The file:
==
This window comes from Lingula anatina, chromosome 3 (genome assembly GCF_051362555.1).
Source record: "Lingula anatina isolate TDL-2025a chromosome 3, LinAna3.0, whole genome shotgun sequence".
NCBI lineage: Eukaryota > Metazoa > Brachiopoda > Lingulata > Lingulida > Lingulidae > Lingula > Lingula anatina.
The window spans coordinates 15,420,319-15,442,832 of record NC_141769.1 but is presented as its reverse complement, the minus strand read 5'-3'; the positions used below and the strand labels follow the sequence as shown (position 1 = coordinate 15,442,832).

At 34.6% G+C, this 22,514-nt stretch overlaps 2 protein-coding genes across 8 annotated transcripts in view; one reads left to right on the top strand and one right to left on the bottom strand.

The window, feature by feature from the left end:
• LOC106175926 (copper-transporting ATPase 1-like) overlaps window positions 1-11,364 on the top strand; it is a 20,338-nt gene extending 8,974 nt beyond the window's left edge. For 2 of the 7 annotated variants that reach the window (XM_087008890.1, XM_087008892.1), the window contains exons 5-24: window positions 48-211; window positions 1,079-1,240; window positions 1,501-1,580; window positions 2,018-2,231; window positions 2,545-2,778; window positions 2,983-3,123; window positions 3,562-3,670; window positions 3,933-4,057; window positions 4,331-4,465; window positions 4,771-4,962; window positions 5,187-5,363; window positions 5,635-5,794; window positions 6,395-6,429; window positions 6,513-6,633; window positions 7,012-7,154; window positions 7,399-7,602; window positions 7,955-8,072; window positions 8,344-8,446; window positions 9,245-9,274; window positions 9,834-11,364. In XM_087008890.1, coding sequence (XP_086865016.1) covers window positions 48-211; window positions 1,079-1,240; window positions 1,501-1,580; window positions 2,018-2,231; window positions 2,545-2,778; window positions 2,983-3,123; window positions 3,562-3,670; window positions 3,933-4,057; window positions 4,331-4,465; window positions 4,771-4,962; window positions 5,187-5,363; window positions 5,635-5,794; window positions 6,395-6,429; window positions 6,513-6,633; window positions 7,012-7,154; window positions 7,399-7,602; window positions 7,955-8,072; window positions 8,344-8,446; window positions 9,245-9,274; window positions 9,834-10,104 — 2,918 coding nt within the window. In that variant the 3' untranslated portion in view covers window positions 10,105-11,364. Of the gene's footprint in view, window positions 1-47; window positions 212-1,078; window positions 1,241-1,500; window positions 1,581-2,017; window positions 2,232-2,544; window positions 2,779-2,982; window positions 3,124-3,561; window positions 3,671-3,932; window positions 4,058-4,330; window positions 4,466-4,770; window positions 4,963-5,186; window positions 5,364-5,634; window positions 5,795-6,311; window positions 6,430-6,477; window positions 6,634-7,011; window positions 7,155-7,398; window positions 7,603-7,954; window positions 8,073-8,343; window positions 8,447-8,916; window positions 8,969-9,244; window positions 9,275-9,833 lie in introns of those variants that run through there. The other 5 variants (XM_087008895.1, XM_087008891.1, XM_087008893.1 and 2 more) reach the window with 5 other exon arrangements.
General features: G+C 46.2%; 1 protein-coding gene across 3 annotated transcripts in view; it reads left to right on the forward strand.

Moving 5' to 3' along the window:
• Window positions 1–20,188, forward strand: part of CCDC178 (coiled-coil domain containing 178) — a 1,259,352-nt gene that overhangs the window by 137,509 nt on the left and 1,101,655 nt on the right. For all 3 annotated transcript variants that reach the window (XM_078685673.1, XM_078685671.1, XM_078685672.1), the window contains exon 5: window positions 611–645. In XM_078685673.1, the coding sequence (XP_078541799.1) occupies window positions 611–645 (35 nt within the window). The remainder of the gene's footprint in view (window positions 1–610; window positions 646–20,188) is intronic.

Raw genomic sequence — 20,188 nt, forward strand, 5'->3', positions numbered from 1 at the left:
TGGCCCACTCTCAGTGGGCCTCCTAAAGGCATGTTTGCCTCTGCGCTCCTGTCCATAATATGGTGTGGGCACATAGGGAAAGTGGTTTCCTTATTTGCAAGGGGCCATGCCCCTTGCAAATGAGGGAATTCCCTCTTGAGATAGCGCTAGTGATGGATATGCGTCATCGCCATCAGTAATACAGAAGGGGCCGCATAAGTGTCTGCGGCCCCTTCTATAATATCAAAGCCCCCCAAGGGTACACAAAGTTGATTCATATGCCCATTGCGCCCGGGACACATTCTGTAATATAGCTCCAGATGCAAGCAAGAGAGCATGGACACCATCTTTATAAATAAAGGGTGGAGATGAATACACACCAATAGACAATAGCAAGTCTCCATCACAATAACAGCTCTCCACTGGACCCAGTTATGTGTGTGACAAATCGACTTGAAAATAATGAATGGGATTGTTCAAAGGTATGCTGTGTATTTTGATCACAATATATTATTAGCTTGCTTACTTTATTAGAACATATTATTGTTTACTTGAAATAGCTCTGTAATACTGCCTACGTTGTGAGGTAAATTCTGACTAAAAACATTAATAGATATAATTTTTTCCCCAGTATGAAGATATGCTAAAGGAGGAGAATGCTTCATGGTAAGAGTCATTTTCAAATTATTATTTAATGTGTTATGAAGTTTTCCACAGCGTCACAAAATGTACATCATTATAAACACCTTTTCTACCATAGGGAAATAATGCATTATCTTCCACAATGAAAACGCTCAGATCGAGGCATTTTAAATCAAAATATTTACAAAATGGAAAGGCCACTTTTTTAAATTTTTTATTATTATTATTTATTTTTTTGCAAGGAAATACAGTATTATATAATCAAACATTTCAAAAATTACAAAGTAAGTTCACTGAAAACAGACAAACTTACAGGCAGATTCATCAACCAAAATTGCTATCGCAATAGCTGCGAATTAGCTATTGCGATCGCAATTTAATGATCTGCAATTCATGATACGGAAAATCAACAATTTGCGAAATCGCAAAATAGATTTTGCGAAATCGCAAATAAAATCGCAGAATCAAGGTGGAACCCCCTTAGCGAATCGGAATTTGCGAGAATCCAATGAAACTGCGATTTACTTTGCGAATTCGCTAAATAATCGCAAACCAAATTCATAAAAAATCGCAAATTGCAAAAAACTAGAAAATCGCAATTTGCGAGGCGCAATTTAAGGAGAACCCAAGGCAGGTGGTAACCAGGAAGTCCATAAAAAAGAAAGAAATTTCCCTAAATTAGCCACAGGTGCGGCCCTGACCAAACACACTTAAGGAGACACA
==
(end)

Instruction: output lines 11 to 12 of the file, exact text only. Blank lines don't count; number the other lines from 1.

Raw genomic sequence — 20,188 nt, forward strand, 5'->3', positions numbered from 1 at the left:
TGGCCCACTCTCAGTGGGCCTCCTAAAGGCATGTTTGCCTCTGCGCTCCTGTCCATAATATGGTGTGGGCACATAGGGAAAGTGGTTTCCTTATTTGCAAGGGGCCATGCCCCTTGCAAATGAGGGAATTCCCTCTTGAGATAGCGCTAGTGATGGATATGCGTCATCGCCATCAGTAATACAGAAGGGGCCGCATAAGTGTCTGCGGCCCCTTCTATAATATCAAAGCCCCCCAAGGGTACACAAAGTTGATTCATATGCCCATTGCGCCCGGGACACATTCTGTAATATAGCTCCAGATGCAAGCAAGAGAGCATGGACACCATCTTTATAAATAAAGGGTGGAGATGAATACACACCAATAGACAATAGCAAGTCTCCATCACAATAACAGCTCTCCACTGGACCCAGTTATGTGTGTGACAAATCGACTTGAAAATAATGAATGGGATTGTTCAAAGGTATGCTGTGTATTTTGATCACAATATATTATTAGCTTGCTTACTTTATTAGAACATATTATTGTTTACTTGAAATAGCTCTGTAATACTGCCTACGTTGTGAGGTAAATTCTGACTAAAAACATTAATAGATATAATTTTTTCCCCAGTATGAAGATATGCTAAAGGAGGAGAATGCTTCATGGTAAGAGTCATTTTCAAATTATTATTTAATGTGTTATGAAGTTTTCCACAGCGTCACAAAATGTACATCATTATAAACACCTTTTCTACCATAGGGAAATAATGCATTATCTTCCACAATGAAAACGCTCAGATCGAGGCATTTTAAATCAAAATATTTACAAAATGGAAAGGCCACTTTTTTAAATTTTTTATTATTATTATTTATTTTTTTGCAAGGAAATACAGTATTATATAATCAAACATTTCAAAAATTACAAAGTAAGTTCACTGAAAACAGACAAACTTACAGGCAGATTCATCAACCAAAATTGCTATCGCAATAGCTGCGAATTAGCTATTGCGATCGCAATTTAATGATCTGCAATTCATGATACGGAAAATCAACAATTTGCGAAATCGCAAAATAGATTTTGCGAAATCGCAAATAAAATCGCAGAATCAAGGTGGAACCCCCTTAGCGAATCGGAATTTGCGAGAATCCAATGAAACTGCGATTTACTTTGCGAATTCGCTAAATAATCGCAAACCAAATTCATAAAAAATCGCAAATTGCAAAAAACTAGAAAATCGCAATTTGCGAGGCGCAATTTAAGGAGAACCCAAGGCAGGTGGTAACCAGGAAGTCCATAAAAAAGAAAGAAATTTCCCTAAATTAGCCACAGGTGCGGCCCTGACCAAACACACTTAAGGAGACACA